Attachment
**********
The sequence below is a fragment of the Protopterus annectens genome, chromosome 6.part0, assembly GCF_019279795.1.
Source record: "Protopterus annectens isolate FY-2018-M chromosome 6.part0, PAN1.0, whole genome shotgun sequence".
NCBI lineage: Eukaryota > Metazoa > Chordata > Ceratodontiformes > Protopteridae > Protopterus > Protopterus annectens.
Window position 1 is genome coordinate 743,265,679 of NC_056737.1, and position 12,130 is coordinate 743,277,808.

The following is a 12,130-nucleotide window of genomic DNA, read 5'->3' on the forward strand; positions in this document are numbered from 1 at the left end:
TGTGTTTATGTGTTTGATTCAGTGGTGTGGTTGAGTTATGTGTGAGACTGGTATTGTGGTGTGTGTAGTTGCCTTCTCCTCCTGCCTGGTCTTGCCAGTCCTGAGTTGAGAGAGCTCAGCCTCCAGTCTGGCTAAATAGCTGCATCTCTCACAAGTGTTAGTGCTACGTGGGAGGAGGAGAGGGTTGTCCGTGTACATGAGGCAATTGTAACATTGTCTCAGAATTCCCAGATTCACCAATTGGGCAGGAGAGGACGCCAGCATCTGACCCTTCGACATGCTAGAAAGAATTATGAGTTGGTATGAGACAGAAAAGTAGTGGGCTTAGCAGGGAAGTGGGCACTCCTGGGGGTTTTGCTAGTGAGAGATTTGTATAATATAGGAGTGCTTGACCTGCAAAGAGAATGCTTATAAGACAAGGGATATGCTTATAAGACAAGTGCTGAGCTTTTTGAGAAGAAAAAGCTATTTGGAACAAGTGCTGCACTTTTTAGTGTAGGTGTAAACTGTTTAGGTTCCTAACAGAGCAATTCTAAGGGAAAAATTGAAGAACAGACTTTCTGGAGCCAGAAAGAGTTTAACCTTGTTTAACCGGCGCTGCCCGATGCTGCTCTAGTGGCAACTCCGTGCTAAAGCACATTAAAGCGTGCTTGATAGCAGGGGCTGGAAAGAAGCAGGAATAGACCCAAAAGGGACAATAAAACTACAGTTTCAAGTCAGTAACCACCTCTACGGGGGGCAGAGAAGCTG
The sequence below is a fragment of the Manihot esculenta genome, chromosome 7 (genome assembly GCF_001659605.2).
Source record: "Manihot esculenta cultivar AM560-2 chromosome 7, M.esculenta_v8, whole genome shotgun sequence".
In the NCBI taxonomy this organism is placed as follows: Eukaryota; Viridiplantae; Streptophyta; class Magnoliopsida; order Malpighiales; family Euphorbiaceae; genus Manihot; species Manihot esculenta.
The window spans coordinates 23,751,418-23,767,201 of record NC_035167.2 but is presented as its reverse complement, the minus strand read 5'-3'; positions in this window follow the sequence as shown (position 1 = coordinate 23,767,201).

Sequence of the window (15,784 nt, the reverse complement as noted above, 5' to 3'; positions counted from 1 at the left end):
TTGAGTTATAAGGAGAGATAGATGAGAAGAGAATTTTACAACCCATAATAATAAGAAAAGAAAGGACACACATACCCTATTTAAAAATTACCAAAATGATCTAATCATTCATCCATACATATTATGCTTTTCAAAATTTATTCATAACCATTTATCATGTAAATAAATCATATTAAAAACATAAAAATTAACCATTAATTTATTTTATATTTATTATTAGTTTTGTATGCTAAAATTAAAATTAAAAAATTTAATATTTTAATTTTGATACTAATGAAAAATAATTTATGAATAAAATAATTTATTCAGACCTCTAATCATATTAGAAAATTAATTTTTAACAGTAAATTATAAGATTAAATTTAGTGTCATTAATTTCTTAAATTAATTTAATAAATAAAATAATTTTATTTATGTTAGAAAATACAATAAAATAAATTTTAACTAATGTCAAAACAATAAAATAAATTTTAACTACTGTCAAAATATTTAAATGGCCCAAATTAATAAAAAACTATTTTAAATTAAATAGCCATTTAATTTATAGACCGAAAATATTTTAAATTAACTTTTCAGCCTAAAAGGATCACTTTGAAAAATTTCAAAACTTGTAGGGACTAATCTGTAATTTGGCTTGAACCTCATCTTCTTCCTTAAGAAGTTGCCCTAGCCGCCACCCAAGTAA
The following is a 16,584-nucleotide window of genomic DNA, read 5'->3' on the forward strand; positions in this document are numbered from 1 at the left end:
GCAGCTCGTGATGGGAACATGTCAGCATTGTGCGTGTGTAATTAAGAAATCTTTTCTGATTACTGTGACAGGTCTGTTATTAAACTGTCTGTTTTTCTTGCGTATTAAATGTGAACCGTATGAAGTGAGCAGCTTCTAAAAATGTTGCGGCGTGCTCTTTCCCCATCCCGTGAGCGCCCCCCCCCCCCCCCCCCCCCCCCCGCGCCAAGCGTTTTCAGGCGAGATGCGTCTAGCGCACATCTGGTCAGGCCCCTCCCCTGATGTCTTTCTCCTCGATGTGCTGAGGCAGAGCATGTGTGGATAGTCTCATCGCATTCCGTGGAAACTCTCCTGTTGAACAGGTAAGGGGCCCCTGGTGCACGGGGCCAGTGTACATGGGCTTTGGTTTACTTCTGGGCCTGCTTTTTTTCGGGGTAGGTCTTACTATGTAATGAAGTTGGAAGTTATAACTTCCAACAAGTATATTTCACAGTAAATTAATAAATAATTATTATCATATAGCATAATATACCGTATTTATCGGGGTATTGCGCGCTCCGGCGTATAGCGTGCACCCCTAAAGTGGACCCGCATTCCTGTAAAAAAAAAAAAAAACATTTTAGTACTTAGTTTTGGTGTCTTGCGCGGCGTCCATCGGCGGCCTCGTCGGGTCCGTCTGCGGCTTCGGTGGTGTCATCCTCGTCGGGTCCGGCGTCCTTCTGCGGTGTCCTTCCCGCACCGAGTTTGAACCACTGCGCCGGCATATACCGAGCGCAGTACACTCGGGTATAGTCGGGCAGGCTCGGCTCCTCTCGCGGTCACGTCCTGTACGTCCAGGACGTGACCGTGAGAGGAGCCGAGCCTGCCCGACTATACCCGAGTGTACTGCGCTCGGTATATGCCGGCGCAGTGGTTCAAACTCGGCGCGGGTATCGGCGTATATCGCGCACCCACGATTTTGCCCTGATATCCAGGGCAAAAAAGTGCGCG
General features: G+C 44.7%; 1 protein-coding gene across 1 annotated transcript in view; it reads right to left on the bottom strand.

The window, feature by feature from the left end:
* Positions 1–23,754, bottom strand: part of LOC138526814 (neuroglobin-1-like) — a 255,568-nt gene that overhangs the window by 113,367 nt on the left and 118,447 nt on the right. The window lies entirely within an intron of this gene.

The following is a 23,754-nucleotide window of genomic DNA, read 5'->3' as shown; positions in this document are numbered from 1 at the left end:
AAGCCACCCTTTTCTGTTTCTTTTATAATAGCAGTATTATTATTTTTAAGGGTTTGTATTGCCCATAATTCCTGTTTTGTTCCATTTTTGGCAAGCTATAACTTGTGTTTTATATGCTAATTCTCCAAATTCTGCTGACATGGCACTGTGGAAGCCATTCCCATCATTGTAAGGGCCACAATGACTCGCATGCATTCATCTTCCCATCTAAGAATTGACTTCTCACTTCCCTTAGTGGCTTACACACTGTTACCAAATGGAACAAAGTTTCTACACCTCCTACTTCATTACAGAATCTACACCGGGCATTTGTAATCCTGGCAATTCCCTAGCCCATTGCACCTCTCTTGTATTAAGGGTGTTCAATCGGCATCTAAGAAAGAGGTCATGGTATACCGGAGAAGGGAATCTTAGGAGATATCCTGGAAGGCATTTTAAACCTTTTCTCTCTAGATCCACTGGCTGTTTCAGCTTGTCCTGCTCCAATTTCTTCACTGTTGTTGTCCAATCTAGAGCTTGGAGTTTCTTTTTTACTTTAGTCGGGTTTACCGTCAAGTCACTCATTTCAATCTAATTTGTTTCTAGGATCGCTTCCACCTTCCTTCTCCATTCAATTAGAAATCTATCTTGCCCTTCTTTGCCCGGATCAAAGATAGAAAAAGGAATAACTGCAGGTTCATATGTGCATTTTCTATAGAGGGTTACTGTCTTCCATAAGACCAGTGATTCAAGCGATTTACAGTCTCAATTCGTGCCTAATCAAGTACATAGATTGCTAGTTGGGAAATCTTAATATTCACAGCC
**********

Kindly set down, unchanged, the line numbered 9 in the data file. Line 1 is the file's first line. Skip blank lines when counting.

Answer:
In the NCBI taxonomy this organism is placed as follows: Eukaryota; Viridiplantae; Streptophyta; class Magnoliopsida; order Malpighiales; family Euphorbiaceae; genus Manihot; species Manihot esculenta.